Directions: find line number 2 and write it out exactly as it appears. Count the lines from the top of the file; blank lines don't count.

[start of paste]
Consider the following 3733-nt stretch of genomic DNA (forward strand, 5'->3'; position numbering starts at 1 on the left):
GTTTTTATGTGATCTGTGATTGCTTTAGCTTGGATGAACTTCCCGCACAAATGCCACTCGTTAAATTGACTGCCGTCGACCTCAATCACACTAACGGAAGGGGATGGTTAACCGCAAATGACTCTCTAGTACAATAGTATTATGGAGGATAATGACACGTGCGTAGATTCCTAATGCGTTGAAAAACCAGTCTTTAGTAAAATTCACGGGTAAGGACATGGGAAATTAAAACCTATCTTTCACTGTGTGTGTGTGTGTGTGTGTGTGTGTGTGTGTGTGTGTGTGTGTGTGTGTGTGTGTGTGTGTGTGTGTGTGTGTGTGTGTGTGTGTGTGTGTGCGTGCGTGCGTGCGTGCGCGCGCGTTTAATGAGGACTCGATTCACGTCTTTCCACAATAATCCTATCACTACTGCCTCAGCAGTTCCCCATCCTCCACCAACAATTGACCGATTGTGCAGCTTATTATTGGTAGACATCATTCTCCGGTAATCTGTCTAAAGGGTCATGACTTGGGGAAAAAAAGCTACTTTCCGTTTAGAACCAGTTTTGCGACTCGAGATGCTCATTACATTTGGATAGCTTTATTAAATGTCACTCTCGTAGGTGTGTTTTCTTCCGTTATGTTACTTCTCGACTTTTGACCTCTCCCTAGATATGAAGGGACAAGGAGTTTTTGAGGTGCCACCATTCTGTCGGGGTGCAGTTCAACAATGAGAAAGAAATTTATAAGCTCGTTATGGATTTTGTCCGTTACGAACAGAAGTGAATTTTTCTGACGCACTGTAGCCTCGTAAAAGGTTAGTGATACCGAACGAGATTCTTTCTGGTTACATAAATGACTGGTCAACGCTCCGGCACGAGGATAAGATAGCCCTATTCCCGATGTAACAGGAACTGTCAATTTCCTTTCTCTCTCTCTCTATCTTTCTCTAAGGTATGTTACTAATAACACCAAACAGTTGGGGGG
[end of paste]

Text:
GTTTTTATGTGATCTGTGATTGCTTTAGCTTGGATGAACTTCCCGCACAAATGCCACTCGTTAAATTGACTGCCGTCGACCTCAATCACACTAACGGAAGGGGATGGTTAACCGCAAATGACTCTCTAGTACAATAGTATTATGGAGGATAATGACACGTGCGTAGATTCCTAATGCGTTGAAAAACCAGTCTTTAGTAAAATTCACGGGTAAGGACATGGGAAATTAAAACCTATCTTTCACTGTGTGTGTGTGTGTGTGTGTGTGTGTGTGTGTGTGTGTGTGTGTGTGTGTGTGTGTGTGTGTGTGTGTGTGTGTGTGTGTGTGTGTGTGTGTGCGTGCGTGCGTGCGTGCGCGCGCGTTTAATGAGGACTCGATTCACGTCTTTCCACAATAATCCTATCACTACTGCCTCAGCAGTTCCCCATCCTCCACCAACAATTGACCGATTGTGCAGCTTATTATTGGTAGACATCATTCTCCGGTAATCTGTCTAAAGGGTCATGACTTGGGGAAAAAAAGCTACTTTCCGTTTAGAACCAGTTTTGCGACTCGAGATGCTCATTACATTTGGATAGCTTTATTAAATGTCACTCTCGTAGGTGTGTTTTCTTCCGTTATGTTACTTCTCGACTTTTGACCTCTCCCTAGATATGAAGGGACAAGGAGTTTTTGAGGTGCCACCATTCTGTCGGGGTGCAGTTCAACAATGAGAAAGAAATTTATAAGCTCGTTATGGATTTTGTCCGTTACGAACAGAAGTGAATTTTTCTGACGCACTGTAGCCTCGTAAAAGGTTAGTGATACCGAACGAGATTCTTTCTGGTTACATAAATGACTGGTCAACGCTCCGGCACGAGGATAAGATAGCCCTATTCCCGATGTAACAGGAACTGTCAATTTCCTTTCTCTCTCTCTCTATCTTTCTCTAAGGTATGTTACTAATAACACCAAACAGTTGGGGGG